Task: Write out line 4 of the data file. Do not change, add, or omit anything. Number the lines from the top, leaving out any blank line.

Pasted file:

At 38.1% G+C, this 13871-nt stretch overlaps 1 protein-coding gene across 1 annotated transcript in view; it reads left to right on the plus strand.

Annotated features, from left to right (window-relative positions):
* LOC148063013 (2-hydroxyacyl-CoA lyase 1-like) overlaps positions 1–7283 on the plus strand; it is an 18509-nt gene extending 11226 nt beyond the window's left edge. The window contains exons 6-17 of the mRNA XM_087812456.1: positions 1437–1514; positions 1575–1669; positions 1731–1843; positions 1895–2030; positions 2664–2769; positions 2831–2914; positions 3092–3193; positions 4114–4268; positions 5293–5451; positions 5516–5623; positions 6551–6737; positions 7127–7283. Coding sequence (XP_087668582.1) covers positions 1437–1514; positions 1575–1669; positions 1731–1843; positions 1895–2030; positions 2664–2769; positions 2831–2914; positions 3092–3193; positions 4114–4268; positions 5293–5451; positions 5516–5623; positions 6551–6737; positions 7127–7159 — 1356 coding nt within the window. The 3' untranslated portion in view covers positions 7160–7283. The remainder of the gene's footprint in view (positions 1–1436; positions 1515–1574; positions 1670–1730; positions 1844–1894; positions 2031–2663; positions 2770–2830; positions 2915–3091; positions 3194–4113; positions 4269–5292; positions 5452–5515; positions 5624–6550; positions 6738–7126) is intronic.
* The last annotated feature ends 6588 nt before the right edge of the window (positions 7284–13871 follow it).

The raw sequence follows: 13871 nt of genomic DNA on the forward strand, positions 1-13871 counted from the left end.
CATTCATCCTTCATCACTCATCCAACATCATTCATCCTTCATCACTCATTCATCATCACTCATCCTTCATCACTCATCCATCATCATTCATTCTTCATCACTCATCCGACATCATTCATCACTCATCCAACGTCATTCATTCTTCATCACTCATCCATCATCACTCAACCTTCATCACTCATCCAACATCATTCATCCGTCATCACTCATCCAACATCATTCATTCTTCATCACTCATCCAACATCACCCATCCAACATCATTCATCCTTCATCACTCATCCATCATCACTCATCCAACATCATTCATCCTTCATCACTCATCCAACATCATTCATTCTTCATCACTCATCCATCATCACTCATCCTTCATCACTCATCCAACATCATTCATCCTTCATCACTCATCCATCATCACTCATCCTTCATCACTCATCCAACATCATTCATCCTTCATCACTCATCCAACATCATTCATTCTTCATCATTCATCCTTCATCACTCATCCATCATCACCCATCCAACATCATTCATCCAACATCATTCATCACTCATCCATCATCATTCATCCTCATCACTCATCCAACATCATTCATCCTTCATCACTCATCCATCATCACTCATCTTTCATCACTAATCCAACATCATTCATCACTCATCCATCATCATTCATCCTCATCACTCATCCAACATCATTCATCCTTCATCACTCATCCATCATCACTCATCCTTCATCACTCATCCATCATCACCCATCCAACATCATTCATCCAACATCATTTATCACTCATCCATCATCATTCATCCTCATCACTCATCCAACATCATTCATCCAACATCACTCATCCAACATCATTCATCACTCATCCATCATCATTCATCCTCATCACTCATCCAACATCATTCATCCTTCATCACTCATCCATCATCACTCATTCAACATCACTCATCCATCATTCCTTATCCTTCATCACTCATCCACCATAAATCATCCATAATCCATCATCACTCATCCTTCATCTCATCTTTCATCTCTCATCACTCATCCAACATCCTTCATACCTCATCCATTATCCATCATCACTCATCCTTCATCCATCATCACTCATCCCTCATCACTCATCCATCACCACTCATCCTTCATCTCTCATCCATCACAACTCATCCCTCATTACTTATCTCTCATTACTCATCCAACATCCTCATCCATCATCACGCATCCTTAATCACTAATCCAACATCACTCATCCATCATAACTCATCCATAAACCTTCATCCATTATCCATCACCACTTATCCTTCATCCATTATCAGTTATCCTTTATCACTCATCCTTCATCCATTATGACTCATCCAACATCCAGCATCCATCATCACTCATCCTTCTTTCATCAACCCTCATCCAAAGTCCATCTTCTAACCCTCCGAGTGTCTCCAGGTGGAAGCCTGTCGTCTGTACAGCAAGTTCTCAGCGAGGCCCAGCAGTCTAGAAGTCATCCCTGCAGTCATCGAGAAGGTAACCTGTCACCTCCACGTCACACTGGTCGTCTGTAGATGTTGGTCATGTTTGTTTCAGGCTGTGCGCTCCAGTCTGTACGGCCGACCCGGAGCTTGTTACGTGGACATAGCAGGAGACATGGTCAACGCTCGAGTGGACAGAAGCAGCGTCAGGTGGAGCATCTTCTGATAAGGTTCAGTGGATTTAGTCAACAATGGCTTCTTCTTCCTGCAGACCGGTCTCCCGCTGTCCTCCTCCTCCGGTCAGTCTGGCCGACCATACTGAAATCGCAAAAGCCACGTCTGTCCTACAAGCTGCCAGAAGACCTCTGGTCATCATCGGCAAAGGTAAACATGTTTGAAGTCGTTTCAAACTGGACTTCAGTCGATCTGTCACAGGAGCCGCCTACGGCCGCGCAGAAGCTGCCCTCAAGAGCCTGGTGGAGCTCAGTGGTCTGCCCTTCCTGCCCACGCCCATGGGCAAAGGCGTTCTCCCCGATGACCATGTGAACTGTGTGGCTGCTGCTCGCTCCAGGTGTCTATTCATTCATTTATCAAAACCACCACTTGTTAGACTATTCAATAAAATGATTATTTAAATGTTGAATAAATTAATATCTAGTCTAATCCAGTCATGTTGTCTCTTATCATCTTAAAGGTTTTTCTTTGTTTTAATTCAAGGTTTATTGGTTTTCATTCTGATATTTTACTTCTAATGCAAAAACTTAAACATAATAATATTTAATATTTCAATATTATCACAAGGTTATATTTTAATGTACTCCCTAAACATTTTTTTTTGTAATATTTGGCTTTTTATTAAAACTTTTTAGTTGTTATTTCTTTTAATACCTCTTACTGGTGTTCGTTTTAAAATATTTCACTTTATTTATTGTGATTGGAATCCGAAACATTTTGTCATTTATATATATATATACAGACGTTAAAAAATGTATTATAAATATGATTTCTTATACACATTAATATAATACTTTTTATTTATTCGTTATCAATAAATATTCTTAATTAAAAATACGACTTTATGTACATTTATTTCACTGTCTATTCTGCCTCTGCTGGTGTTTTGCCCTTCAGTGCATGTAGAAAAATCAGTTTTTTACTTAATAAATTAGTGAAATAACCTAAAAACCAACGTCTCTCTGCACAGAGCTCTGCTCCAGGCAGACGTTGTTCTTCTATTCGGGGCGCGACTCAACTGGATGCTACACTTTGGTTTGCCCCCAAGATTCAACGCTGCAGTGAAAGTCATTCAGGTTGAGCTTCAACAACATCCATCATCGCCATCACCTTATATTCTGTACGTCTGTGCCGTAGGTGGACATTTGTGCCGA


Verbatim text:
* The last annotated feature ends 6588 nt before the right edge of the window (positions 7284–13871 follow it).